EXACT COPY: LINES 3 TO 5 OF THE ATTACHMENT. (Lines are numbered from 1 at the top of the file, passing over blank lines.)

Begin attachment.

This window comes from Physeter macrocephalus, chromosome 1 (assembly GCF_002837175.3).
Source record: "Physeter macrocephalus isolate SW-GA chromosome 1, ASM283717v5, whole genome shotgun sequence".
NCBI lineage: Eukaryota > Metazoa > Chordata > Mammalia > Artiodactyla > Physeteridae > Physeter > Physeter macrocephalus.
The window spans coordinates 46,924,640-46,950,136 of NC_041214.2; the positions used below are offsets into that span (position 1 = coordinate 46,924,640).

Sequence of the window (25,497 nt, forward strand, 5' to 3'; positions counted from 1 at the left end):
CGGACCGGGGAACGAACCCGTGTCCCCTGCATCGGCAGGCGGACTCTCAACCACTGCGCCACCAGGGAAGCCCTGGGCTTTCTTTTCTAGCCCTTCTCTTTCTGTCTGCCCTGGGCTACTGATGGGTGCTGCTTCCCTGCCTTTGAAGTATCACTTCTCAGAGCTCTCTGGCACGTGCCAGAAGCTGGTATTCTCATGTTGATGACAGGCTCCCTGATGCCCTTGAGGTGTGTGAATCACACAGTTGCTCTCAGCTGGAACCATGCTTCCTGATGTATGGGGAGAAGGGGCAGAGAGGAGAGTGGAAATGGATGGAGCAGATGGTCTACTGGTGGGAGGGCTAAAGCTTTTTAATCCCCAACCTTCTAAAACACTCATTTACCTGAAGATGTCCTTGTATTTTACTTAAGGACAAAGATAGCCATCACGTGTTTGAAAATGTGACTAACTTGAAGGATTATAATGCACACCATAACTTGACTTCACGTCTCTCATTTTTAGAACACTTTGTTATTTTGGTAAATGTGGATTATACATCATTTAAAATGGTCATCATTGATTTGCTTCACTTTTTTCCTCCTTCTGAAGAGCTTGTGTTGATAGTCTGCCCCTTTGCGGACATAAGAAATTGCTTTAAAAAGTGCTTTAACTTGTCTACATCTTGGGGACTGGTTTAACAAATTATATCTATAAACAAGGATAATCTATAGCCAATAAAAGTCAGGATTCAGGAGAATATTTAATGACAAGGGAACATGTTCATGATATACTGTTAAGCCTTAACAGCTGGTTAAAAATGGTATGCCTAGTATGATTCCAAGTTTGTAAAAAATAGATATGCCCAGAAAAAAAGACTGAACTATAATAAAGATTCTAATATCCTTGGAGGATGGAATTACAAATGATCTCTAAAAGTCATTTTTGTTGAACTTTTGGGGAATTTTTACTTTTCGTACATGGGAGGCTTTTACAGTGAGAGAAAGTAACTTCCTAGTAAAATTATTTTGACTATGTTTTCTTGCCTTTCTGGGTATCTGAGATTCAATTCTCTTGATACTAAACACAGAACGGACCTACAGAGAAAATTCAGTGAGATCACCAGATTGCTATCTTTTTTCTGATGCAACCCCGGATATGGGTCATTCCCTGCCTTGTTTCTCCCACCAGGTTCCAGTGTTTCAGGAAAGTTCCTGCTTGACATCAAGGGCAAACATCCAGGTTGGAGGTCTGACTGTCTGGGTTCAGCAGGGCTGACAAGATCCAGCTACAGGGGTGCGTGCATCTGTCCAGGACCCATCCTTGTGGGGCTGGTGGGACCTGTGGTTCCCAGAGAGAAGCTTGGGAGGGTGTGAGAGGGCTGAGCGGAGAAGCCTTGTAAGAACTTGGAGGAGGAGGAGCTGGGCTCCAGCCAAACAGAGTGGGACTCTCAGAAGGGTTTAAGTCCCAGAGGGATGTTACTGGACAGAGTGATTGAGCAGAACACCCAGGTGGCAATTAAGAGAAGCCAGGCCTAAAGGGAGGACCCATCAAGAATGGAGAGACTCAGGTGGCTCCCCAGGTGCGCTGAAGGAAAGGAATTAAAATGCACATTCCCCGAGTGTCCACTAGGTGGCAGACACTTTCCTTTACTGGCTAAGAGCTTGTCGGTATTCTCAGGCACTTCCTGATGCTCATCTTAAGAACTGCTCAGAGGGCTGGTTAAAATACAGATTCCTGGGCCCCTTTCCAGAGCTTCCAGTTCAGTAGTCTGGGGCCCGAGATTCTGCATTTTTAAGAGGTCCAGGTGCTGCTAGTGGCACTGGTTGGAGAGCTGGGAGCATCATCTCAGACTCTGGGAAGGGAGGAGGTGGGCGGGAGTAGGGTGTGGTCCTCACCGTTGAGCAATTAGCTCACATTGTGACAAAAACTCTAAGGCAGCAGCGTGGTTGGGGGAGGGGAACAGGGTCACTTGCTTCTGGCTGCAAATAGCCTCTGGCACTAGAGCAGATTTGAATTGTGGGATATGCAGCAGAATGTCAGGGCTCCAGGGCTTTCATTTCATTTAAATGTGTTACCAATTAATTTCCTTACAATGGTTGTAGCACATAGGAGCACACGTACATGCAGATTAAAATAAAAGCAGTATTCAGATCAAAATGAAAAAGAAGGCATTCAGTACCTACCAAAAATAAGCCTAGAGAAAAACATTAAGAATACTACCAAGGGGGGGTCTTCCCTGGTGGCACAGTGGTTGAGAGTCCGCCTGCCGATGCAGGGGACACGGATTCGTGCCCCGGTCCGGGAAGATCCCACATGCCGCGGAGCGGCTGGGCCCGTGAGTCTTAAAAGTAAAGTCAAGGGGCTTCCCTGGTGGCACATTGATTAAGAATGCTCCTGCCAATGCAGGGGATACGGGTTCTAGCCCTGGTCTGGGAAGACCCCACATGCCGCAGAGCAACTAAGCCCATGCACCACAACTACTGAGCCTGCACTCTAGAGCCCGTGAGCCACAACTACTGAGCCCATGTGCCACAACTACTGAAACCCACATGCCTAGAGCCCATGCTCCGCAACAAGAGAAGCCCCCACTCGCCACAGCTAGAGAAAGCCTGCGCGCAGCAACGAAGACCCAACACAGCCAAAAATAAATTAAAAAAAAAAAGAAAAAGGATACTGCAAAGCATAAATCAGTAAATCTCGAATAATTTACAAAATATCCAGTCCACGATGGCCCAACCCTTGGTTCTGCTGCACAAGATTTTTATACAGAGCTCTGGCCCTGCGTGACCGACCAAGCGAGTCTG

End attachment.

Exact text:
NCBI lineage: Eukaryota > Metazoa > Chordata > Mammalia > Artiodactyla > Physeteridae > Physeter > Physeter macrocephalus.
The window spans coordinates 46,924,640-46,950,136 of NC_041214.2; the positions used below are offsets into that span (position 1 = coordinate 46,924,640).

Sequence of the window (25,497 nt, forward strand, 5' to 3'; positions counted from 1 at the left end):